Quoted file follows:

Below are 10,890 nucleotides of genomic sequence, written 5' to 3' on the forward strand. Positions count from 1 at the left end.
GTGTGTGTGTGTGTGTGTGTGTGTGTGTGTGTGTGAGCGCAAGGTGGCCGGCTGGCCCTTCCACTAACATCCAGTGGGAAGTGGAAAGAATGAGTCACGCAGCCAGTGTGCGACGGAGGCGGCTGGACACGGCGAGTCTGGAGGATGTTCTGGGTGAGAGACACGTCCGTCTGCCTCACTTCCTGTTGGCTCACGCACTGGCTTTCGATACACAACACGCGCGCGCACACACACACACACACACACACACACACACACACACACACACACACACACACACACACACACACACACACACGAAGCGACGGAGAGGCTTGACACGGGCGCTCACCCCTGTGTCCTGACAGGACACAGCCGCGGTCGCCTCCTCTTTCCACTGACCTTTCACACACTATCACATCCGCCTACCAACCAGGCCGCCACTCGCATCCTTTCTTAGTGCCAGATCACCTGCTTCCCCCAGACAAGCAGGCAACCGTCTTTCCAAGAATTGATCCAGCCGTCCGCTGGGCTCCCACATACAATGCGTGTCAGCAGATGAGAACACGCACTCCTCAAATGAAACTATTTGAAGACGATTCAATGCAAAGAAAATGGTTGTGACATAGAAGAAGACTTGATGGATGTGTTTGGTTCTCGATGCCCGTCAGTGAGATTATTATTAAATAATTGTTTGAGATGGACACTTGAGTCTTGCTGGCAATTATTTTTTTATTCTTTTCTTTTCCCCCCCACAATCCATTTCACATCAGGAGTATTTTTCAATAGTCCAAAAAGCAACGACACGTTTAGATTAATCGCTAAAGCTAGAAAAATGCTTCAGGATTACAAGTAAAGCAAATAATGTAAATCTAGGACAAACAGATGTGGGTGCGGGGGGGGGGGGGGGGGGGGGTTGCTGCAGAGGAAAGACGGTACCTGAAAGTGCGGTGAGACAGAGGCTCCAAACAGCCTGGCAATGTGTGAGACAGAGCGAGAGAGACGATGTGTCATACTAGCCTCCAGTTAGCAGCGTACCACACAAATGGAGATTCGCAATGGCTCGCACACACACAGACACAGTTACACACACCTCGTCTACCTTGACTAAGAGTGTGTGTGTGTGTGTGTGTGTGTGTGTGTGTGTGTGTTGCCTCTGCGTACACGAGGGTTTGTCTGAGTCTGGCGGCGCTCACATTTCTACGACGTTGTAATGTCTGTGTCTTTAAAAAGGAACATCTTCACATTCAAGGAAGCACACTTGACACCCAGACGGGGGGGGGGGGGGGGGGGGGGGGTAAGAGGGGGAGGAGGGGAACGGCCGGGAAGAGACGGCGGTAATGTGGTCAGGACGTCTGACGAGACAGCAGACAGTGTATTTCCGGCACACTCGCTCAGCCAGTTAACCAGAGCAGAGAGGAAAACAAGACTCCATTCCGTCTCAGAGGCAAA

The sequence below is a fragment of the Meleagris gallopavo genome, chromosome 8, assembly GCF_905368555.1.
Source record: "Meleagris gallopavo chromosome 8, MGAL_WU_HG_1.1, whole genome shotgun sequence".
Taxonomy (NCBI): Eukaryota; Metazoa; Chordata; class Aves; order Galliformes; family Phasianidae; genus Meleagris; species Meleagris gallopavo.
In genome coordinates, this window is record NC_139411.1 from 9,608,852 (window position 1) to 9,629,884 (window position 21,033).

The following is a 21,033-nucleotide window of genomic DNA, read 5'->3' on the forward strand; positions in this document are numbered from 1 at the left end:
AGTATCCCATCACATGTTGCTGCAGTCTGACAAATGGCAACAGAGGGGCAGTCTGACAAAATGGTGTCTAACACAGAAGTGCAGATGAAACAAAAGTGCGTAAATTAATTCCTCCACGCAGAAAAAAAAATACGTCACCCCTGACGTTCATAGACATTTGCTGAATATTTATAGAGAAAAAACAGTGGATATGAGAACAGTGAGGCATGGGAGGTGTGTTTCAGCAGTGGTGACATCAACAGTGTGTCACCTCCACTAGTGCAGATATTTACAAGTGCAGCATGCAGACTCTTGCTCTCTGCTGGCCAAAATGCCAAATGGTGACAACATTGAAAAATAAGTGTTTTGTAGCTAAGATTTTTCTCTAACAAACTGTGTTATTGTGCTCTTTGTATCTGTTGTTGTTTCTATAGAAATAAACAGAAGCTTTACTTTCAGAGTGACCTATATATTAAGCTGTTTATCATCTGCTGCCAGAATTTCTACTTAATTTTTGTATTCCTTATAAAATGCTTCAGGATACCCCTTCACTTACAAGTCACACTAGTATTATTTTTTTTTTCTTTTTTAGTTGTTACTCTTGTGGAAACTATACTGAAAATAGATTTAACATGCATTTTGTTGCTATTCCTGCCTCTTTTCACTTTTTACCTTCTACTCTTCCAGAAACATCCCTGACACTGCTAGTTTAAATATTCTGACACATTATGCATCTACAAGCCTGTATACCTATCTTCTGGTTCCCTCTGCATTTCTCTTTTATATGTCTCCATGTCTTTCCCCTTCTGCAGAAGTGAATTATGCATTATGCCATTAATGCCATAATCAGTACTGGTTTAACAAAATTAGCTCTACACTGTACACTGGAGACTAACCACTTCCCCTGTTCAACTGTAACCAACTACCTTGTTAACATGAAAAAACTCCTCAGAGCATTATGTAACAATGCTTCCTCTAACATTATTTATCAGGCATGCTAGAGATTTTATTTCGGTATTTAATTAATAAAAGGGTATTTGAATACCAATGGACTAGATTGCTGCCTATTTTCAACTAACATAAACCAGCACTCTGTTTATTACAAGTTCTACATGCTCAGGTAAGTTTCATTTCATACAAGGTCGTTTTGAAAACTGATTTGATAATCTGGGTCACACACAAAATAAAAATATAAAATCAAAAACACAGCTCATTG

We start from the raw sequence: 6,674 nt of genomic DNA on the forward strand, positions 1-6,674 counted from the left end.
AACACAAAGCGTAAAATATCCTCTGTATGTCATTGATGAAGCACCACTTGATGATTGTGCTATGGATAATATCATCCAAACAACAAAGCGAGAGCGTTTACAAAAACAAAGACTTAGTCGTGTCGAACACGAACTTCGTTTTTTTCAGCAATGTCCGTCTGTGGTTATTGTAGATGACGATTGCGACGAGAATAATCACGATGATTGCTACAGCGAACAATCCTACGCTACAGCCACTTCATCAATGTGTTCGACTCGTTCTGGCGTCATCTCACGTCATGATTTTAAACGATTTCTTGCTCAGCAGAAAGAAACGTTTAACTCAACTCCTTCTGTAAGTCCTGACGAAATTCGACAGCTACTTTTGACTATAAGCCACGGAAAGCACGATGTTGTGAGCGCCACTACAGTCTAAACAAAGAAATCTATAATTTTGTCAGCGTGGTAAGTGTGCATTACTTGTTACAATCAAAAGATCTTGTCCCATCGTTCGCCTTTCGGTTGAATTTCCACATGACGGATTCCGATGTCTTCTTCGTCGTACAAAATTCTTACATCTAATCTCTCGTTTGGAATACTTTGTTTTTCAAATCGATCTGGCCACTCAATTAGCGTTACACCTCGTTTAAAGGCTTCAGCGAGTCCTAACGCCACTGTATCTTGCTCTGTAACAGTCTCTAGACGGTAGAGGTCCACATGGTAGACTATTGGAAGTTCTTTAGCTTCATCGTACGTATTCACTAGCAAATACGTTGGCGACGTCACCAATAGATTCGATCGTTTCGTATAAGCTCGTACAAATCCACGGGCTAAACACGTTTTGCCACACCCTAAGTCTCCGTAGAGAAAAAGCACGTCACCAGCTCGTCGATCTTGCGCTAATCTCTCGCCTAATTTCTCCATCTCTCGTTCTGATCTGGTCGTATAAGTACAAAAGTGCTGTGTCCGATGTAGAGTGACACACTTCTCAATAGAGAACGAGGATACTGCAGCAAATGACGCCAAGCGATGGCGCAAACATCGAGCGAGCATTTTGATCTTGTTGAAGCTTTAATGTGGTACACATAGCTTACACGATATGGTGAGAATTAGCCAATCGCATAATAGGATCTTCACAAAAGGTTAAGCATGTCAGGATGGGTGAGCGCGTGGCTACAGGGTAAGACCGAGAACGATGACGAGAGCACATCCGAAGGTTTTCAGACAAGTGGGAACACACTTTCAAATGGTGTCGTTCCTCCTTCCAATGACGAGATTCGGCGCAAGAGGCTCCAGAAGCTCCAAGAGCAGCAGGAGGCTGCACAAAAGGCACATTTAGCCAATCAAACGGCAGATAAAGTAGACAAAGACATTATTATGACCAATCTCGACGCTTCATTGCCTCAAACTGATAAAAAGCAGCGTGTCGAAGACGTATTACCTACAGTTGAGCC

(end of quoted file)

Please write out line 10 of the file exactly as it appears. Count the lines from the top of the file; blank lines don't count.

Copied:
AACACAAAGCGTAAAATATCCTCTGTATGTCATTGATGAAGCACCACTTGATGATTGTGCTATGGATAATATCATCCAAACAACAAAGCGAGAGCGTTTACAAAAACAAAGACTTAGTCGTGTCGAACACGAACTTCGTTTTTTTCAGCAATGTCCGTCTGTGGTTATTGTAGATGACGATTGCGACGAGAATAATCACGATGATTGCTACAGCGAACAATCCTACGCTACAGCCACTTCATCAATGTGTTCGACTCGTTCTGGCGTCATCTCACGTCATGATTTTAAACGATTTCTTGCTCAGCAGAAAGAAACGTTTAACTCAACTCCTTCTGTAAGTCCTGACGAAATTCGACAGCTACTTTTGACTATAAGCCACGGAAAGCACGATGTTGTGAGCGCCACTACAGTCTAAACAAAGAAATCTATAATTTTGTCAGCGTGGTAAGTGTGCATTACTTGTTACAATCAAAAGATCTTGTCCCATCGTTCGCCTTTCGGTTGAATTTCCACATGACGGATTCCGATGTCTTCTTCGTCGTACAAAATTCTTACATCTAATCTCTCGTTTGGAATACTTTGTTTTTCAAATCGATCTGGCCACTCAATTAGCGTTACACCTCGTTTAAAGGCTTCAGCGAGTCCTAACGCCACTGTATCTTGCTCTGTAACAGTCTCTAGACGGTAGAGGTCCACATGGTAGACTATTGGAAGTTCTTTAGCTTCATCGTACGTATTCACTAGCAAATACGTTGGCGACGTCACCAATAGATTCGATCGTTTCGTATAAGCTCGTACAAATCCACGGGCTAAACACGTTTTGCCACACCCTAAGTCTCCGTAGAGAAAAAGCACGTCACCAGCTCGTCGATCTTGCGCTAATCTCTCGCCTAATTTCTCCATCTCTCGTTCTGATCTGGTCGTATAAGTACAAAAGTGCTGTGTCCGATGTAGAGTGACACACTTCTCAATAGAGAACGAGGATACTGCAGCAAATGACGCCAAGCGATGGCGCAAACATCGAGCGAGCATTTTGATCTTGTTGAAGCTTTAATGTGGTACACATAGCTTACACGATATGGTGAGAATTAGCCAATCGCATAATAGGATCTTCACAAAAGGTTAAGCATGTCAGGATGGGTGAGCGCGTGGCTACAGGGTAAGACCGAGAACGATGACGAGAGCACATCCGAAGGTTTTCAGACAAGTGGGAACACACTTTCAAATGGTGTCGTTCCTCCTTCCAATGACGAGATTCGGCGCAAGAGGCTCCAGAAGCTCCAAGAGCAGCAGGAGGCTGCACAAAAGGCACATTTAGCCAATCAAACGGCAGATAAAGTAGACAAAGACATTATTATGACCAATCTCGACGCTTCATTGCCTCAAACTGATAAAAAGCAGCGTGTCGAAGACGTATTACCTACAGTTGAGCC